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Austerity as it is seen from the other end

Hamid Ismailov Hamid Ismailov | 15:52 UK time, Friday, 11 May 2012

My mother died quite early on in my life. I was brought up by my Grandmother in a family where butter was a monthly bonus and sweets were a rare treat. My school boy uncles, who were like my brothers, would share the same pair of shoes. One uncle studied in the morning and another in the afternoon. I had the same routine with regards to a pioneer’s tie which belonged to our neighbour's boy. He used to hand it over to me when he returned from school in the morning.

My Grandmother was a funny, life-loving character and she loved to tell us jokes about a folk hero, Mullah Nasreddin. In the middle of the night, Mullah was once woken up by thieves rummaging around in his house. He asked them: 'Are you looking for something valuable in this darkness? Then you should know that we can't find it even in daylight!'

When I read about so called austerity in the Western world, I think about my Grandmother and her joke. I wrote a poem some time ago which has a connection with the theme of austerity.

One can’t lose what isn’t there.

I hammered in the stake and tied up the cow.
Perhaps I equated the rope to life
with the written words.

There is a hole at the bottom of my heart.
However many words I compressed and hurled out
this mouth of the hole never closes.

One can’t lose what isn’t there.

Before my eyes are the clouds of grass.
This too will one day disperse.
That’s all, enough now, I say.

We sucked the unboiled milk of a pure dream.
Clamping the heart we smeared blood.
Flying up into the blue we fell to earth.

The tongue grinds and the ears don’t hear.

One can’t lose what isn’t there.
One can’t lose what isn’t there.

What I was saying was not something extraordinary or exclusive. I could have written another 'Gavroch' or 'Oliver Twist'. I know that at least half of the world’s population live the same kind of life, where a slice of bread and a glass of water is their daily menu. I'm not promoting universal poverty but trying to look at so called austerity from a different perspective.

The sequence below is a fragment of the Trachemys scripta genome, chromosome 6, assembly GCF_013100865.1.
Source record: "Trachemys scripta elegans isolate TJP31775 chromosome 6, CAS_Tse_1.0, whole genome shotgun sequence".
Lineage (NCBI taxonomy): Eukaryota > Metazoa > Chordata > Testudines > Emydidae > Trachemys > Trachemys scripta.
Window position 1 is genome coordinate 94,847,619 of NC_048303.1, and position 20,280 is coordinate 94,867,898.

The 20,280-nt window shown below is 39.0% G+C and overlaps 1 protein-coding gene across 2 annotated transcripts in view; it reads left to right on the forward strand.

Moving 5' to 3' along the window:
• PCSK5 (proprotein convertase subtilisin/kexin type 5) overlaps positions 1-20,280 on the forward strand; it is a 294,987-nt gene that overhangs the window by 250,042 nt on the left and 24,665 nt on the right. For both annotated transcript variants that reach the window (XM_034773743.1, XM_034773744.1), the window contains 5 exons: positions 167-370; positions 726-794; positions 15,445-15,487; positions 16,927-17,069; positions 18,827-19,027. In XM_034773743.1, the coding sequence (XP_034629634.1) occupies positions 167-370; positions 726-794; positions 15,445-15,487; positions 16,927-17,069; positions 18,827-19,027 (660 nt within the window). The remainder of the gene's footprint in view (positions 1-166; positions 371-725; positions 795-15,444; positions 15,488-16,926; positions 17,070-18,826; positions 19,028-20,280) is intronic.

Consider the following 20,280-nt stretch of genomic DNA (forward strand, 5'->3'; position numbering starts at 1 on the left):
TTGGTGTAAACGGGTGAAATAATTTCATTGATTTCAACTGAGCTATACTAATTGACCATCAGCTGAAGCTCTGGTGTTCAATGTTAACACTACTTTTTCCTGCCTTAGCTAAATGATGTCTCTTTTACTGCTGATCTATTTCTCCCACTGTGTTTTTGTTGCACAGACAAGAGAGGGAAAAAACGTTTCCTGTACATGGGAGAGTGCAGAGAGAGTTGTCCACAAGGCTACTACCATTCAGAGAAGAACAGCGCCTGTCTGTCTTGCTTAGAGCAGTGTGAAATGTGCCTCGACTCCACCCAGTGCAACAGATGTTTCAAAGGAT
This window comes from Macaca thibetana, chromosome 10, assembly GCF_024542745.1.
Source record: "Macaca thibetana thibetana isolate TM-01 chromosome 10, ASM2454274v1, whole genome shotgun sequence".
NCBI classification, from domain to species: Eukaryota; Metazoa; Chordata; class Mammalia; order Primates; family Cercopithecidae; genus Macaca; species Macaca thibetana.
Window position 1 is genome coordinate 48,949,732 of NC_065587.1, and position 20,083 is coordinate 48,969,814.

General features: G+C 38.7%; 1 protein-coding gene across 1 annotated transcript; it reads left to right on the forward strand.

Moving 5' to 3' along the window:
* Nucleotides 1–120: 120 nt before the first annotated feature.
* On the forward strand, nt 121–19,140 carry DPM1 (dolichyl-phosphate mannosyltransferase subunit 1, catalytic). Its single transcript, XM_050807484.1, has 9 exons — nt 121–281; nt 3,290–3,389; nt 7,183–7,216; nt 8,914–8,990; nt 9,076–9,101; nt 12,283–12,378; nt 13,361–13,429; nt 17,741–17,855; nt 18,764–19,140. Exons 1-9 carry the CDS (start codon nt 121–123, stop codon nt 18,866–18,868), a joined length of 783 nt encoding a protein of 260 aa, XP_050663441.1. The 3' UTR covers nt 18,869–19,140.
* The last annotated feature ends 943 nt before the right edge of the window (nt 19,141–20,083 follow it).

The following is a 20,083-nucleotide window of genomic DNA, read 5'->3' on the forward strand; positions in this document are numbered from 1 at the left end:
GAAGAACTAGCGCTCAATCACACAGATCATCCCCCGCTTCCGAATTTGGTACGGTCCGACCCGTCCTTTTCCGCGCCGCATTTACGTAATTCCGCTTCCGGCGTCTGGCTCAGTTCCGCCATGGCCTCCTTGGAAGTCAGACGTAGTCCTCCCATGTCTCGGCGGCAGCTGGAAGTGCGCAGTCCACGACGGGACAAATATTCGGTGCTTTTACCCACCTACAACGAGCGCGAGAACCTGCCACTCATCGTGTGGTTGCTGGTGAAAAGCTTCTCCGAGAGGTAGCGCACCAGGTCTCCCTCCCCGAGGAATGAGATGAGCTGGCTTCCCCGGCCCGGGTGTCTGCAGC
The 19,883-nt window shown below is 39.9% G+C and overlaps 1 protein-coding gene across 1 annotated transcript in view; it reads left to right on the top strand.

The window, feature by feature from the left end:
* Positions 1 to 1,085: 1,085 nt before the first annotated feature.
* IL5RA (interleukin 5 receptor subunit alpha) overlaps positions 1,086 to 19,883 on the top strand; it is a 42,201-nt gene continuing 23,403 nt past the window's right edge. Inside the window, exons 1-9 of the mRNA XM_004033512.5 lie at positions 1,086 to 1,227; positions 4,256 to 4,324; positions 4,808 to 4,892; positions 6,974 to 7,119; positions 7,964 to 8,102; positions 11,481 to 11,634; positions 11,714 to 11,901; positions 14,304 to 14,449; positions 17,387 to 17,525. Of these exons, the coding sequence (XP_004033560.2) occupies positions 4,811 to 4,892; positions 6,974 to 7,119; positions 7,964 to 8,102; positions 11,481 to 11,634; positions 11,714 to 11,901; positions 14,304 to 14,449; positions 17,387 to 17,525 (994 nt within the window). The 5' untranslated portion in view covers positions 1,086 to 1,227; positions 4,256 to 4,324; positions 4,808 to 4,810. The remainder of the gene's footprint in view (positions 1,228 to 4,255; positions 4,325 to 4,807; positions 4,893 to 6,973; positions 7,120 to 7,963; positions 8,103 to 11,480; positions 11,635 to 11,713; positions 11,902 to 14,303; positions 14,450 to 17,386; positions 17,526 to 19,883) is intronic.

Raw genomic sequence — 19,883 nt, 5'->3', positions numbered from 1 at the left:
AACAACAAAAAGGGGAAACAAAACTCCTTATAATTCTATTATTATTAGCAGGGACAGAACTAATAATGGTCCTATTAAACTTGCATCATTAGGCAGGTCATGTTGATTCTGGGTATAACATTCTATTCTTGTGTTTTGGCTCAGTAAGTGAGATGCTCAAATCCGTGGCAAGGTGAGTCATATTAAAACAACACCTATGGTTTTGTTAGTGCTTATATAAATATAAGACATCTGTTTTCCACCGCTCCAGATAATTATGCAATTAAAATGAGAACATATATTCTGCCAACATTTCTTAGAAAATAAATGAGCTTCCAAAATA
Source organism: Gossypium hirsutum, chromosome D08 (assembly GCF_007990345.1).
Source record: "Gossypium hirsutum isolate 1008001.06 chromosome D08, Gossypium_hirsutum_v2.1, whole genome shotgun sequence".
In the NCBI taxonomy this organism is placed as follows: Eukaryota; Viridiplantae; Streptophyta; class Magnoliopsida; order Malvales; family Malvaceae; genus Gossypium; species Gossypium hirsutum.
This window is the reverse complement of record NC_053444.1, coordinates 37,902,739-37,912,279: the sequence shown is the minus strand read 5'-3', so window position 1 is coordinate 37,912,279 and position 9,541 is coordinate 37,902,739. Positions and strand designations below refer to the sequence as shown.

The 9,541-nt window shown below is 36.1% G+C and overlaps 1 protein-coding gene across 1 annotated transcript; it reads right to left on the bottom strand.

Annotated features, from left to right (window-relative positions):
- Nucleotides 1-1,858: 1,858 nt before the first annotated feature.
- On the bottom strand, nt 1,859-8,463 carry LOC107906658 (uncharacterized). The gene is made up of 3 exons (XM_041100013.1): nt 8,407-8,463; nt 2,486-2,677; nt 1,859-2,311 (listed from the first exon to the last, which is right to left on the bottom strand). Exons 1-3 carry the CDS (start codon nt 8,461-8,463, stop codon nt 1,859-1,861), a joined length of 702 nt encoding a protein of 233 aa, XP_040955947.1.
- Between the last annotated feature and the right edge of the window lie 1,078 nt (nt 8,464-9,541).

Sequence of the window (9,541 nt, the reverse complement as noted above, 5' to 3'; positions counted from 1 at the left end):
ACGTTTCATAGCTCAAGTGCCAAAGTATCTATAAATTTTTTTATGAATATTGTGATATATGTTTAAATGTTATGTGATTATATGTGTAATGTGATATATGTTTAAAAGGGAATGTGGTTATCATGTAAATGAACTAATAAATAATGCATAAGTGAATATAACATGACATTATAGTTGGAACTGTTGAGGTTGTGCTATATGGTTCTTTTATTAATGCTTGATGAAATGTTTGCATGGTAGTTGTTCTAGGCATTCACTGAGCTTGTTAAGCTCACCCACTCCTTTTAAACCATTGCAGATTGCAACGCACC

Something must be wrong with the world when we are obsessed with wealth, where the top individuals in the Forbes Rich Lists have bigger assets than entire nations, where media attention is disproportionately skewed to bonuses and pay-offs for bankers rather than to those for whom austerity is a normal way of life.

As my Grandmother would say: It's the world built up from the roof rather than from the foundations.

She would tell another parable about a man who thought that a room, where he lived, was too small for him. The same Mullah Nasreddin advised him: 'Throw a party and invite your relatives for a day. Then call your neighbours and their children and get a couple of passers-by to pop in. When all of them leave your house, you will see how big your room really is.'

While attending a fair, Socrates once said: 'So many things, which I don't need'.
The world of exponential growth is rather like an enticing and indulging fair. Maybe it is time to follow suit in the footsteps of wise men and come back to basics by trying to rebuild ourselves in this world on the basis of what we really need.


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